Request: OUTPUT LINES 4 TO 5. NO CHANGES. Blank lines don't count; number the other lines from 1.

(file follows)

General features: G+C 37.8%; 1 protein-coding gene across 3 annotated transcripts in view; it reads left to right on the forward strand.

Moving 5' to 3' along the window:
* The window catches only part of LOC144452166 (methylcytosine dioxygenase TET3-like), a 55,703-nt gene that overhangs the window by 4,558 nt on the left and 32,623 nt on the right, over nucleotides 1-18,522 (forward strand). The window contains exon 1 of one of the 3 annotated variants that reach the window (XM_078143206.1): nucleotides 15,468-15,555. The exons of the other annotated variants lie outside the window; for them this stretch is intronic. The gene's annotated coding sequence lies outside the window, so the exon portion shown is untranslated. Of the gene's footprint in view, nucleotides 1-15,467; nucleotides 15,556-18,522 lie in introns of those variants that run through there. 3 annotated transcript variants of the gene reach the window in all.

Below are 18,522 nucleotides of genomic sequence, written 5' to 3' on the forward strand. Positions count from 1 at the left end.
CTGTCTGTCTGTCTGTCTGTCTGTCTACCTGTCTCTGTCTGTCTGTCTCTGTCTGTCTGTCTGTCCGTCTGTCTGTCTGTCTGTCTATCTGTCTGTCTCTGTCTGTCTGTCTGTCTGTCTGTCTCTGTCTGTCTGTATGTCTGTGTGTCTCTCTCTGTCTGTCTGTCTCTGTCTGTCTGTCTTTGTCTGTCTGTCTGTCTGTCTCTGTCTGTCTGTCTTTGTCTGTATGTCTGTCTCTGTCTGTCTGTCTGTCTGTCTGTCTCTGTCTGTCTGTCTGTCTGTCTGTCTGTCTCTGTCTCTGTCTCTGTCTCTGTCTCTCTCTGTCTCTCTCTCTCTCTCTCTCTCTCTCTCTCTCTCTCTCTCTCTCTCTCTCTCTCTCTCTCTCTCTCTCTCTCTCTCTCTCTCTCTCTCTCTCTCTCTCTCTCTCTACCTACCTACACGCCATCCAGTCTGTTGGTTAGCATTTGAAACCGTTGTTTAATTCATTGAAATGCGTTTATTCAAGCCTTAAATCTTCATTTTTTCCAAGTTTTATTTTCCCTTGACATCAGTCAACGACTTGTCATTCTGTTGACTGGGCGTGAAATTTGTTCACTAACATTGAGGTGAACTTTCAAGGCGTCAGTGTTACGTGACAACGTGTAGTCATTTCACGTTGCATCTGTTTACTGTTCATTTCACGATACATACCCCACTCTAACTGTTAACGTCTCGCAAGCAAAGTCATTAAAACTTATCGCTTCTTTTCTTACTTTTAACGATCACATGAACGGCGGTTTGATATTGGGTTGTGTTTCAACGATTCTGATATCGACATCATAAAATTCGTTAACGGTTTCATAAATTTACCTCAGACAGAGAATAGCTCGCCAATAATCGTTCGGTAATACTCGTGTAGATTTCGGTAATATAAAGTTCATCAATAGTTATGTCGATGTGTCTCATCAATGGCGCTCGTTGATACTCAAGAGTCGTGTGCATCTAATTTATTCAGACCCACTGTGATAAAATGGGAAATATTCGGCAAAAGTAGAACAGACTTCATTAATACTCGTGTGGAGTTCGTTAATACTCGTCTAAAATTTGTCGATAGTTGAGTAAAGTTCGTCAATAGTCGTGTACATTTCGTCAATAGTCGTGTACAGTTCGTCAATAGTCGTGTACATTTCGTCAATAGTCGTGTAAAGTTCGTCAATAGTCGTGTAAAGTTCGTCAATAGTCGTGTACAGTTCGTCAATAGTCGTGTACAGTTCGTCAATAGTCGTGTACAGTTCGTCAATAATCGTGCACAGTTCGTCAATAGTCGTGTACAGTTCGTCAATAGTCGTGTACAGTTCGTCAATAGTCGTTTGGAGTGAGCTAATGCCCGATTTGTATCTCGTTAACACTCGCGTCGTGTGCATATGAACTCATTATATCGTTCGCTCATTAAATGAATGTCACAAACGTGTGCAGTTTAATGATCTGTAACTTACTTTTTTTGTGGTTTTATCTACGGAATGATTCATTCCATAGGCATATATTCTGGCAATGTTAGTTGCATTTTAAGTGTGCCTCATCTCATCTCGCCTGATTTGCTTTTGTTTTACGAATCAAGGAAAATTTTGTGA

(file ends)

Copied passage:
Below are 18,522 nucleotides of genomic sequence, written 5' to 3' on the forward strand. Positions count from 1 at the left end.
CTGTCTGTCTGTCTGTCTGTCTGTCTACCTGTCTCTGTCTGTCTGTCTCTGTCTGTCTGTCTGTCCGTCTGTCTGTCTGTCTGTCTATCTGTCTGTCTCTGTCTGTCTGTCTGTCTGTCTGTCTCTGTCTGTCTGTATGTCTGTGTGTCTCTCTCTGTCTGTCTGTCTCTGTCTGTCTGTCTTTGTCTGTCTGTCTGTCTGTCTCTGTCTGTCTGTCTTTGTCTGTATGTCTGTCTCTGTCTGTCTGTCTGTCTGTCTGTCTCTGTCTGTCTGTCTGTCTGTCTGTCTGTCTCTGTCTCTGTCTCTGTCTCTGTCTCTCTCTGTCTCTCTCTCTCTCTCTCTCTCTCTCTCTCTCTCTCTCTCTCTCTCTCTCTCTCTCTCTCTCTCTCTCTCTCTCTCTCTCTCTCTCTCTCTCTCTCTCTCTCTCTACCTACCTACACGCCATCCAGTCTGTTGGTTAGCATTTGAAACCGTTGTTTAATTCATTGAAATGCGTTTATTCAAGCCTTAAATCTTCATTTTTTCCAAGTTTTATTTTCCCTTGACATCAGTCAACGACTTGTCATTCTGTTGACTGGGCGTGAAATTTGTTCACTAACATTGAGGTGAACTTTCAAGGCGTCAGTGTTACGTGACAACGTGTAGTCATTTCACGTTGCATCTGTTTACTGTTCATTTCACGATACATACCCCACTCTAACTGTTAACGTCTCGCAAGCAAAGTCATTAAAACTTATCGCTTCTTTTCTTACTTTTAACGATCACATGAACGGCGGTTTGATATTGGGTTGTGTTTCAACGATTCTGATATCGACATCATAAAATTCGTTAACGGTTTCATAAATTTACCTCAGACAGAGAATAGCTCGCCAATAATCGTTCGGTAATACTCGTGTAGATTTCGGTAATATAAAGTTCATCAATAGTTATGTCGATGTGTCTCATCAATGGCGCTCGTTGATACTCAAGAGTCGTGTGCATCTAATTTATTCAGACCCACTGTGATAAAATGGGAAATATTCGGCAAAAGTAGAACAGACTTCATTAATACTCGTGTGGAGTTCGTTAATACTCGTCTAAAATTTGTCGATAGTTGAGTAAAGTTCGTCAATAGTCGTGTACATTTCGTCAATAGTCGTGTACAGTTCGTCAATAGTCGTGTACATTTCGTCAATAGTCGTGTAAAGTTCGTCAATAGTCGTGTAAAGTTCGTCAATAGTCGTGTACAGTTCGTCAATAGTCGTGTACAGTTCGTCAATAGTCGTGTACAGTTCGTCAATAATCGTGCACAGTTCGTCAATAGTCGTGTACAGTTCGTCAATAGTCGTGTACAGTTCGTCAATAGTCGTTTGGAGTGAGCTAATGCCCGATTTGTATCTCGTTAACACTCGCGTCGTGTGCATATGAACTCATTATATCGTTCGCTCATTAAATGAATGTCACAAACGTGTGCAGTTTAATGATCTGTAACTTACTTTTTTTGTGGTTTTATCTACGGAATGATTCATTCCATAGGCATATATTCTGGCAATGTTAGTTGCATTTTAAGTGTGCCTCATCTCATCTCGCCTGATTTGCTTTTGTTTTACGAATCAAGGAAAATTTTGTGA